MSE forum user Platypuskn discovered the impact of earnings being placed in the wrong assessment period when their employer reported their earnings late to HMRC. They ended up getting nothing in universal credit that month – a loss of around £600...

According to UC they reported my earnings to HMRC eight days after I was paid. But I wasn't paid twice in the month. I was in tears on the phone as, after all the delays, I am really struggling and stressed. UC say they know the date that the wages were paid, and the date it was reported. But the system automatically uses the date it's reported.

Important: Don't assume that if you're underpaid one month, it'll be automatically corrected the next. You need to report the mistake to get the amount you're owed back (we explain how to do this later on). The example below shows how processing delays can lead to you getting the wrong amount of UC – and why you might not make that money back in their next UC payment: 

You're most likely to be affected if you're paid more than once a month

While everyone who works and claims universal credit is at risk, you're most likely to be impacted by this issue if: 

  • You get paid weekly, fortnightly, four-weekly, or irregularly.
  • You didn’t have to provide a national insurance number when you gave your employer your payment information.
  • You have pay days that fall very close to the end of your universal credit assessment period.
  • You've just started a new job. HMRC told us that earnings information for 1 in 15 new employees is submitted without a national insurance number. 

An example may help to show how these mistakes can happen...

Penny Paidweekly is 26, has two children, and lives in a privately rented flat. She's paid £225 a week. Most months she's paid four times, which means she gets a universal credit payment of £1,069. In longer months, her assessment period can cover five paydays, meaning she gets a reduced payment of £970. 

One month, though, her fourth payday fell the day before her assessment period ended. Her employer didn't include her NI number when reporting her earnings, so HMRC had to reprocess it. DWP didn't get it until two days later – after the end of her assessment period. So her final week's earnings were added to her next assessment period. 

DWP therefore assumed she only got paid three times that month, while in the next month it looks like she was paid six times. Because of this, Penny got a boosted universal credit payment of £1,187 in the first month, and a reduced payment of £888 in the second. Over both months, this totals £2,075.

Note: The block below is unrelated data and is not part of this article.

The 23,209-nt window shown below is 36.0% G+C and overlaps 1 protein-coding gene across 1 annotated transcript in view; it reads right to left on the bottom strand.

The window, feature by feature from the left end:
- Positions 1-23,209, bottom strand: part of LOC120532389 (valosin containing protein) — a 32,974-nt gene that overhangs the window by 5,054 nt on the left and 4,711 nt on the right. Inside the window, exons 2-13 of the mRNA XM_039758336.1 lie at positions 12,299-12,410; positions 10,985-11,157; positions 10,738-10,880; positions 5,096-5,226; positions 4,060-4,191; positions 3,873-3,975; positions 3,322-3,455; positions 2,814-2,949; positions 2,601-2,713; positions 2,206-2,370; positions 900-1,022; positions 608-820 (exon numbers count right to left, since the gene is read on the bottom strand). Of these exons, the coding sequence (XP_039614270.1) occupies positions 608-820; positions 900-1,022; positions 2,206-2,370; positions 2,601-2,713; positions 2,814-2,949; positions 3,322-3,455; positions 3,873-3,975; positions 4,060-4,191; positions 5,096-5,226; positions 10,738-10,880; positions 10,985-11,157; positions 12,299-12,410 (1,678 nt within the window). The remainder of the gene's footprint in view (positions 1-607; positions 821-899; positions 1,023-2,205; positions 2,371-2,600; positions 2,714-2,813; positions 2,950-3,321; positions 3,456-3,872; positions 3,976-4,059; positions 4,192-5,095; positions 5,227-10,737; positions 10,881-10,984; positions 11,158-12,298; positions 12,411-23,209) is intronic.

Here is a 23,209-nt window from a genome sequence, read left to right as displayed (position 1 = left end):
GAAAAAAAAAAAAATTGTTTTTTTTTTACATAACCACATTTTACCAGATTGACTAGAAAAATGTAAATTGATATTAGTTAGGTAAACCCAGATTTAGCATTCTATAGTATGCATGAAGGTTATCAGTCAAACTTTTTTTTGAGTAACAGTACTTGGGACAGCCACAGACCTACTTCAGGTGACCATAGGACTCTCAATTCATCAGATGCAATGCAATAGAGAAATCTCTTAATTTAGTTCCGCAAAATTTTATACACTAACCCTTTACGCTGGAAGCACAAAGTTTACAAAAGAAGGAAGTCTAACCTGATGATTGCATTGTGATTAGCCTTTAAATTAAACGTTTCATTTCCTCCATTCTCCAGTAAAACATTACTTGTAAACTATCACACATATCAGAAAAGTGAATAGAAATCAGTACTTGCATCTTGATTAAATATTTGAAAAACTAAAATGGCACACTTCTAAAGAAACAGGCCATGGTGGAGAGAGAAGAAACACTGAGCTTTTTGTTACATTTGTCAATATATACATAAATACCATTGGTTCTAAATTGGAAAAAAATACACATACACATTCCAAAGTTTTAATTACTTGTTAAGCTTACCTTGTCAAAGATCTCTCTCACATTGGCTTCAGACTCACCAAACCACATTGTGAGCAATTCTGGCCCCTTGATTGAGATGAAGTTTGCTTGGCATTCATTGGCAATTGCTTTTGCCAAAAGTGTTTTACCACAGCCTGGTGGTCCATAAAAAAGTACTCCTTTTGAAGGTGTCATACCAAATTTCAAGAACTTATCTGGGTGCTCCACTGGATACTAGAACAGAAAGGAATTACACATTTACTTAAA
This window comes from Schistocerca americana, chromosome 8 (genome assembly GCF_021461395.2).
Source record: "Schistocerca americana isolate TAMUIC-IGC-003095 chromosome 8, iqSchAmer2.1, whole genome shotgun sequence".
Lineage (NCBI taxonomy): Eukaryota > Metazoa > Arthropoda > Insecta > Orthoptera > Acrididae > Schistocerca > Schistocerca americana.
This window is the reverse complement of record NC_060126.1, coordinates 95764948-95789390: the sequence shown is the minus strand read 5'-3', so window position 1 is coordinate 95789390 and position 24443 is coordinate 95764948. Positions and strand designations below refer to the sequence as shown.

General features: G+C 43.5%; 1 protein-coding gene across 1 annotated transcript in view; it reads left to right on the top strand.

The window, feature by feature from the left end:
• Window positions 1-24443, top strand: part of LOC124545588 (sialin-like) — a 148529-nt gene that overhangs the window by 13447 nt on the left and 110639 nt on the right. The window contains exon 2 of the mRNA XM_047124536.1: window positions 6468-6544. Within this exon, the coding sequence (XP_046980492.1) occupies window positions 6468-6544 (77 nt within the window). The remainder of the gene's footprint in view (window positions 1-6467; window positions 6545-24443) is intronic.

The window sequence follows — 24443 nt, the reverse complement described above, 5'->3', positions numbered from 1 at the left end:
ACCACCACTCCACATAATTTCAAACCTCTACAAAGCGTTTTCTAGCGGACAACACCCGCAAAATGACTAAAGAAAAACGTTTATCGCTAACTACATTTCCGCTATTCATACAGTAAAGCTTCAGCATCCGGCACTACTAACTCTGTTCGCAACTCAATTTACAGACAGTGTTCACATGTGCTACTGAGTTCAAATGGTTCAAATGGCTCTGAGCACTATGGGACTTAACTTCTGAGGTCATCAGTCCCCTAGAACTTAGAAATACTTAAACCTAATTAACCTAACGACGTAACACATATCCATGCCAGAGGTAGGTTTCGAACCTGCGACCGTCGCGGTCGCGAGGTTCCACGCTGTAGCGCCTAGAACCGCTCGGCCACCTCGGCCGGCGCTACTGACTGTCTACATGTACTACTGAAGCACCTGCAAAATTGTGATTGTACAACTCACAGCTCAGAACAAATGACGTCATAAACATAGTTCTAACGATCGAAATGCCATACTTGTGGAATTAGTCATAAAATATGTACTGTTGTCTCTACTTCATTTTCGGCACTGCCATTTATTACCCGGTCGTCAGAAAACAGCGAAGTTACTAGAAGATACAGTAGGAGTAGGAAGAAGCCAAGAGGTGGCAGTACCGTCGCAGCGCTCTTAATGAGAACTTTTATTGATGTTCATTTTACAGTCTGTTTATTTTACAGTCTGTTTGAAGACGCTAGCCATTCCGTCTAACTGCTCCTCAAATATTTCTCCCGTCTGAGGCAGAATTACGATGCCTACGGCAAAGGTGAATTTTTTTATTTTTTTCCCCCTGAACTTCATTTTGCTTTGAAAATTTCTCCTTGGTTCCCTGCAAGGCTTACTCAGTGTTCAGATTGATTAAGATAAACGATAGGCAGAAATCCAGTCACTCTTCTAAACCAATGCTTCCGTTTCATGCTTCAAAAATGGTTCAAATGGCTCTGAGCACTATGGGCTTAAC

Had there not been a reprocessing delay, Penny would have received her standard payment of £1,069, in the first month, and £970, in the second month – totalling £2,039. The reprocessing delay left Penny out of pocket by £36. 

[Data correct as of April 2022, using EntitledTo's benefit calculator]

  • What the Government says about this

    The Government told MSE that it's aware of the problem but has no current plans to make improvements. It also stated that it was the responsibility of employers and claimants to check for mistakes, because its system will not correct them automatically.

    It said: "DWP and HMRC work closely to support and inform employers who report earnings, to emphasise the importance of timely reporting via the RTI system, to reduce any issues. HMRC has updated its guidance to reiterate to employers the importance of reporting accurate dates and the impact on payment cycles."

How to check your universal credit statement

If you're working and on universal credit, it's important to get into the habit of checking your universal credit statement each month. This will help you budget for the month ahead, and see if there are any errors that need fixing – especially if you're paid different amounts each month. 

These steps are important to see if you're likely affected by the under- or overpayment issue. Here's how to do it:

Step 1: Log on to your online universal credit account

To find your statement, you'll need to log into your online universal credit account. Once you're in, click on the 'Monthly Statement' section. 

Your statement will appear here a few days before you’re due to get your next universal credit payment.

Step 2: Know what your statement should show

On your statement page you should see a breakdown of your universal credit payment for this month, including:

  • The total amount you'll get in universal credit this month.
  • The dates of your assessment period.
  • Your standard allowance. This is the basic amount of universal credit you're eligible for.